Glyphs are graphical elements that can be displayed in SXEmacs buffers or gutters. We use the term graphical element here in the broadest possible sense since glyphs can be as mundane as text or as arcane as a native tab widget.
In SXEmacs, glyphs represent the uninstantiated state of graphical elements, i.e. they hold all the information necessary to produce an image on-screen but the image need not exist at this stage, and multiple screen images can be instantiated from a single glyph.
Glyphs are lazily instantiated by calling one of the glyph
functions. This usually occurs within redisplay when
Fglyph_height is called. Instantiation causes an image-instance
to be created and cached. This cache is on a per-device basis for all glyphs
except widget-glyphs, and on a per-window basis for widgets-glyphs. The
caching is done by
image_instantiate and is necessary because it
is generally possible to display an image-instance in multiple
domains. For instance if we create a Pixmap, we can actually display
this on multiple windows - even though we only need a single Pixmap
instance to do this. If caching wasn’t done then it would be necessary
to create image-instances for every displayable occurrence of a glyph -
and every usage - and this would be extremely memory and cpu intensive.
Widget-glyphs (a.k.a native widgets) are not cached in this way. This is because widget-glyph image-instances on screen are toolkit windows, and thus cannot be reused in multiple SXEmacs domains. Thus widget-glyphs are cached on an SXEmacs window basis.
Any action on a glyph first consults the cache before actually instantiating a widget.
Glyph instantiation is a hairy topic and requires some explanation. The
guts of glyph instantiation is contained within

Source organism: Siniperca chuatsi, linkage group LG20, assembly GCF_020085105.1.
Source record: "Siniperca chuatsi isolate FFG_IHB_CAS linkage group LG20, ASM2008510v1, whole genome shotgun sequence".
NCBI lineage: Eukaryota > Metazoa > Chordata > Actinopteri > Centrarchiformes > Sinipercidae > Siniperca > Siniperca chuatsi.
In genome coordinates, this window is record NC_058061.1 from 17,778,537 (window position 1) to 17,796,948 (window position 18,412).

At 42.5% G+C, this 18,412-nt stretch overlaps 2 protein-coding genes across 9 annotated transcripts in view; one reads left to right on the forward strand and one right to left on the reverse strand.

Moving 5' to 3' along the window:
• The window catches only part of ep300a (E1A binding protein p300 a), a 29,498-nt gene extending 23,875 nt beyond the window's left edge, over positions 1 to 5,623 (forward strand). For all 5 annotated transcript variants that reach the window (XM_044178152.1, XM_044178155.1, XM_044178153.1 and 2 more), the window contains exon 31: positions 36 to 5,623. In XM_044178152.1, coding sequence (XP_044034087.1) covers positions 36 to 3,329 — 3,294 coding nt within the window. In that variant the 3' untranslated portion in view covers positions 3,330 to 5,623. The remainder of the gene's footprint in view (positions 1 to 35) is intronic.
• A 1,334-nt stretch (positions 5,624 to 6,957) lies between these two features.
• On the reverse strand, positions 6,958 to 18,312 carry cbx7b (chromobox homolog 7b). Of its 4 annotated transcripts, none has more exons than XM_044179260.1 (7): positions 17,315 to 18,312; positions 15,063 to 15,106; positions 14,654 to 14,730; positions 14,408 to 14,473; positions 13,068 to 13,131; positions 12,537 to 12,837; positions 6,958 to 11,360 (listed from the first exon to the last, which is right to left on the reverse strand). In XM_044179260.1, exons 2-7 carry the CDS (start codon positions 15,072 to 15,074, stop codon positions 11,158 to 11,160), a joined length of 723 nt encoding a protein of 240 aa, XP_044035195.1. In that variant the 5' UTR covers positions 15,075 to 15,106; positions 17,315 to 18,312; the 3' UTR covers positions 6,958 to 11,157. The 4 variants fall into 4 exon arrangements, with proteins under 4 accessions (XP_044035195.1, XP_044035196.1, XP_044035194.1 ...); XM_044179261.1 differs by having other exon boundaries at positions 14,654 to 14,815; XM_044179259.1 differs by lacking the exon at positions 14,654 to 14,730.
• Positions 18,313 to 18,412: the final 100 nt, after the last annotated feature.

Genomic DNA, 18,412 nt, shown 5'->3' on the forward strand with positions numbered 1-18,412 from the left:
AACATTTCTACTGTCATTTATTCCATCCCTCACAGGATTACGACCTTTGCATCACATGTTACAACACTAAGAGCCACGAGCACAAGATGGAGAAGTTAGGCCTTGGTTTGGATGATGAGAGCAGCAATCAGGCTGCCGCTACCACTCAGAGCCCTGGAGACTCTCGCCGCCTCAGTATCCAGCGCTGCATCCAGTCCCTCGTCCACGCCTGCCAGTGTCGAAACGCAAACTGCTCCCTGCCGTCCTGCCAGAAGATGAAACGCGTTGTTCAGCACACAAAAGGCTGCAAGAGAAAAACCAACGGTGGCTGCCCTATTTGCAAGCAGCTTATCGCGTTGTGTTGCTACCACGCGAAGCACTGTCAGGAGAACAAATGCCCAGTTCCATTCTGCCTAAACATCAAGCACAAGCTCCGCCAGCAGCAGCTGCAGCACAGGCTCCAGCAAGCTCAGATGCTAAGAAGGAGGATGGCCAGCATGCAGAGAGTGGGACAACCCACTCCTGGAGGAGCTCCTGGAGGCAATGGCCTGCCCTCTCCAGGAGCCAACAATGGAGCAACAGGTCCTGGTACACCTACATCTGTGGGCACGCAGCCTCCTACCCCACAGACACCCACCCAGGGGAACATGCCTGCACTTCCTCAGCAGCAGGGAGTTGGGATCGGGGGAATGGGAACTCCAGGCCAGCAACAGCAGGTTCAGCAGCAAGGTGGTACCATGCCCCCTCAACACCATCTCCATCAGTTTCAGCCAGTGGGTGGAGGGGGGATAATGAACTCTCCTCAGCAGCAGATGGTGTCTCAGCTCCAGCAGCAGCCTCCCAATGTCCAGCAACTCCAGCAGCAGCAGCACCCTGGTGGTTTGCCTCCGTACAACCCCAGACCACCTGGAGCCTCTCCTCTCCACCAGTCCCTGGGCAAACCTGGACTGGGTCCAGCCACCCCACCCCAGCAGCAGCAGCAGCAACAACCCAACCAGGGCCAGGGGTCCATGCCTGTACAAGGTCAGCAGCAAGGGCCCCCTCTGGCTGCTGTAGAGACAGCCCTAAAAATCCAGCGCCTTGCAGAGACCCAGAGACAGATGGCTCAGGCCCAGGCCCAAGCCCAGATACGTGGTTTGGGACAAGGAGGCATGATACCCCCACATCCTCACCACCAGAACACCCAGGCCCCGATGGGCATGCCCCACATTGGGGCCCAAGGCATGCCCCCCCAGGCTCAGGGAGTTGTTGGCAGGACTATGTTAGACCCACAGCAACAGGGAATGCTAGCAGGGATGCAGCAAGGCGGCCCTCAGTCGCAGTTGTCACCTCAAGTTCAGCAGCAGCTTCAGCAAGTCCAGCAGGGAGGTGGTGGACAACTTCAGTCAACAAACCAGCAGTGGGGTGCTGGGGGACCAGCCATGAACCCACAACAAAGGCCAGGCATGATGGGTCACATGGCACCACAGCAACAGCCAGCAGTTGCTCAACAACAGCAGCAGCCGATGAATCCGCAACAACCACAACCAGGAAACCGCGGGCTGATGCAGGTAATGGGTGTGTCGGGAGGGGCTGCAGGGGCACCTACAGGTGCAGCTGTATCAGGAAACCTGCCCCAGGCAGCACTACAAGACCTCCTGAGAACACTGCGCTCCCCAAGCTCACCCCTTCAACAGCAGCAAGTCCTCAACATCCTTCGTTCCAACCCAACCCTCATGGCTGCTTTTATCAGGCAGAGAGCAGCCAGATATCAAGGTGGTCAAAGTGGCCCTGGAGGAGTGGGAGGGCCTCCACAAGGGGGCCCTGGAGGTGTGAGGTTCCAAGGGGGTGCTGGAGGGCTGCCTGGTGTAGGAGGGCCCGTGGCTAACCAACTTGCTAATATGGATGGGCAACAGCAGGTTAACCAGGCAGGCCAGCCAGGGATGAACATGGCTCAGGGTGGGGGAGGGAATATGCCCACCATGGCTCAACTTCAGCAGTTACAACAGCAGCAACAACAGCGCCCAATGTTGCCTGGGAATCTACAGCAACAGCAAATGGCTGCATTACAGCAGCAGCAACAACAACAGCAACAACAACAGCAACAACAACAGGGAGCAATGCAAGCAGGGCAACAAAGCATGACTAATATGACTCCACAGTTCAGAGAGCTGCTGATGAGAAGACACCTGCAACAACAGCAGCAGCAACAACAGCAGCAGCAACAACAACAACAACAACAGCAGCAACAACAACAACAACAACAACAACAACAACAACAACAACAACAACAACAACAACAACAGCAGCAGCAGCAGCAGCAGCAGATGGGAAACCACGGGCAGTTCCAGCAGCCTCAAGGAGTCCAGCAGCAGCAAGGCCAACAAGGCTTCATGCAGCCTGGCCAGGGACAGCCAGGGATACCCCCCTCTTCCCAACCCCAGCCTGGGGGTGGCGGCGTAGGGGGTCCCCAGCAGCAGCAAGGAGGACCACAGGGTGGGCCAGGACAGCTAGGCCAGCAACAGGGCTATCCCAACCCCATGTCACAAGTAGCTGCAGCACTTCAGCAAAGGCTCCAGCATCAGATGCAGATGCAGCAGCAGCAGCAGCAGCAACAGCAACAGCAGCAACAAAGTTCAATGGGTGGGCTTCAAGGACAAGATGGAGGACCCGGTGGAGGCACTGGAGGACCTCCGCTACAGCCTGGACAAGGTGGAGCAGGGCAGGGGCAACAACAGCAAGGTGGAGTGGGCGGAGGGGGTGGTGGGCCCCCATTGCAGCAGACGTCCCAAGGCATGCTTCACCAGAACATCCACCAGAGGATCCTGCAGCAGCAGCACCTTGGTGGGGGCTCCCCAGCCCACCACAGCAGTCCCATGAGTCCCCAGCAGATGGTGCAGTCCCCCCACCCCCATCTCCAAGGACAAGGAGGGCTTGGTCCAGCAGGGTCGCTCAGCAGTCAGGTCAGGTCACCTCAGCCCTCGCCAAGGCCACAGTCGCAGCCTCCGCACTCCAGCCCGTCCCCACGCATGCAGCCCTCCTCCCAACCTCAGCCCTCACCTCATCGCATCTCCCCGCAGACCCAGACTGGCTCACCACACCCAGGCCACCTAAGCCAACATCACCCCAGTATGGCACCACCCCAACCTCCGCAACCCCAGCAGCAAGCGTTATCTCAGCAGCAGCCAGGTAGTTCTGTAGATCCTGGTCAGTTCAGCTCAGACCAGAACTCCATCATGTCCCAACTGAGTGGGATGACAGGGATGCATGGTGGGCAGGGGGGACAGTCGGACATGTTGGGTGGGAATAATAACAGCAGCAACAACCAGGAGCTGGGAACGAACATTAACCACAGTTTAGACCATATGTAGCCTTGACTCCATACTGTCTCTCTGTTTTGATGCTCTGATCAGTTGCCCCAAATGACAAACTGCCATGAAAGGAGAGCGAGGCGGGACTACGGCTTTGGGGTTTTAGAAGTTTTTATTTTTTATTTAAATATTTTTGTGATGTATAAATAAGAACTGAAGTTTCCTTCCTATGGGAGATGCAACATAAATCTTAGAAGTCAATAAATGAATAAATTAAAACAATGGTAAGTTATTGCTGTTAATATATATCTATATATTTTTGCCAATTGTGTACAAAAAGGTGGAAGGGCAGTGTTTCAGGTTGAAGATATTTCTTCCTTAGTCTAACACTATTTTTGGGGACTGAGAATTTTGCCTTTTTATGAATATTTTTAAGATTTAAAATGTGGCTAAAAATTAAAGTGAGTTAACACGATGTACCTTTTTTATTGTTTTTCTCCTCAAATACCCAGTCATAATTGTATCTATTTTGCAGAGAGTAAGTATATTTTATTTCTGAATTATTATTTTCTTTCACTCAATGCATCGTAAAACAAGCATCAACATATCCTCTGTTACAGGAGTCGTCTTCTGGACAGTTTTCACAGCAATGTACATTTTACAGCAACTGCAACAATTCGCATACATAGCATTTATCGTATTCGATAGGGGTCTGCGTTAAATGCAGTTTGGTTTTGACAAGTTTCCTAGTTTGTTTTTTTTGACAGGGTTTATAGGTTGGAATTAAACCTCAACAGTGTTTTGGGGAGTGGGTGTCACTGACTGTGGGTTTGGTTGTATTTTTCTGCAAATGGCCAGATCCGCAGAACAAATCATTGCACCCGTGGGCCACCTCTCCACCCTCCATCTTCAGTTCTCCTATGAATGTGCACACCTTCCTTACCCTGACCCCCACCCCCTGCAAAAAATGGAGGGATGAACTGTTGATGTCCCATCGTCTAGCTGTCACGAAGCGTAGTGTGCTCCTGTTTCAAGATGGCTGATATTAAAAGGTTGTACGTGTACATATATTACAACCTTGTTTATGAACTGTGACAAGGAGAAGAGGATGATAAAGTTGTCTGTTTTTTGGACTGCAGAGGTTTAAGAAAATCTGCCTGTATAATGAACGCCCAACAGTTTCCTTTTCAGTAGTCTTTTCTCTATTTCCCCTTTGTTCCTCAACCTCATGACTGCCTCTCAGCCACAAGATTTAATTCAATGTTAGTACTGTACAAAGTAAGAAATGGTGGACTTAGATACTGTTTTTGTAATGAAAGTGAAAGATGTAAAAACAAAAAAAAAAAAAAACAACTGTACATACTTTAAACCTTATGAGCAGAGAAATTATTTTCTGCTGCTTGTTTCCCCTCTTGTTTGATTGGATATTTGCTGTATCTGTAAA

image_instantiate. A glyph contains an image which is a
specifier. When a glyph function - for instance
asks for a property of the glyph that can only be determined from its
instantiated state, then the glyph image is instantiated and an image
instance created. The instantiation process is governed by the specifier
code and goes through a series of steps:
image_validateand at a simple level validates keyword value pairs.
image_copy_instantiator- which will selectively copy values. This is controlled by the way that a keyword is defined either using
IIFORMAT_VALID_NONCOPY_KEYWORD. Note that the image caching and redisplay code relies on instantiator copying to ensure that current and new instantiators are actually different rather than referring to the same thing.
image_instantiate. This involves calling instantiate methods that are specific to the type of image being instantiated.
The final instantiation phase also involves a number of steps. In order to understand these we need to describe a number of concepts.
An image is instantiated in a domain, where a domain can be any one of a device, frame, window or image-instance. The domain gives the image-instance context and identity and properties that affect the appearance of the image-instance may be different for the same glyph instantiated in different domains. An example is the face used to display the image-instance.
Although an image is instantiated in a particular domain the instantiation domain is not necessarily the domain in which the image-instance is cached. For example a pixmap can be instantiated in a window be actually be cached on a per-device basis. The domain in which the image-instance is actually cached is called the governing-domain. A governing-domain is currently either a device or a window. Widget-glyphs and text-glyphs have a window as a governing-domain, all other image-instances have a device as the governing-domain. The governing domain for an image-instance is determined using the governing_domain image-instance method.
Widget-glyphs under X make heavy use of lwlib (see Lucid Widget Library) for manipulating the native toolkit objects. This is primarily so that different toolkits can be supported for widget-glyphs, just as they are supported for features such as menubars etc.
Lwlib is extremely poorly documented and quite hairy so here is my understanding of what goes on.
Lwlib maintains a set of widget_instances which mirror the hierarchical state of Xt widgets. I think this is so that widgets can be updated and manipulated generically by the lwlib library. For instance update_one_widget_instance can cope with multiple types of widget and multiple types of toolkit. Each element in the widget hierarchy is updated from its corresponding widget_instance by walking the widget_instance tree recursively.
This has desirable properties such as lw_modify_all_widgets which is called from glyphs-x.c and updates all the properties of a widget without having to know what the widget is or what toolkit it is from. Unfortunately this also has hairy properties such as making the lwlib code quite complex. And of course lwlib has to know at some level what the widget is and how to set its properties.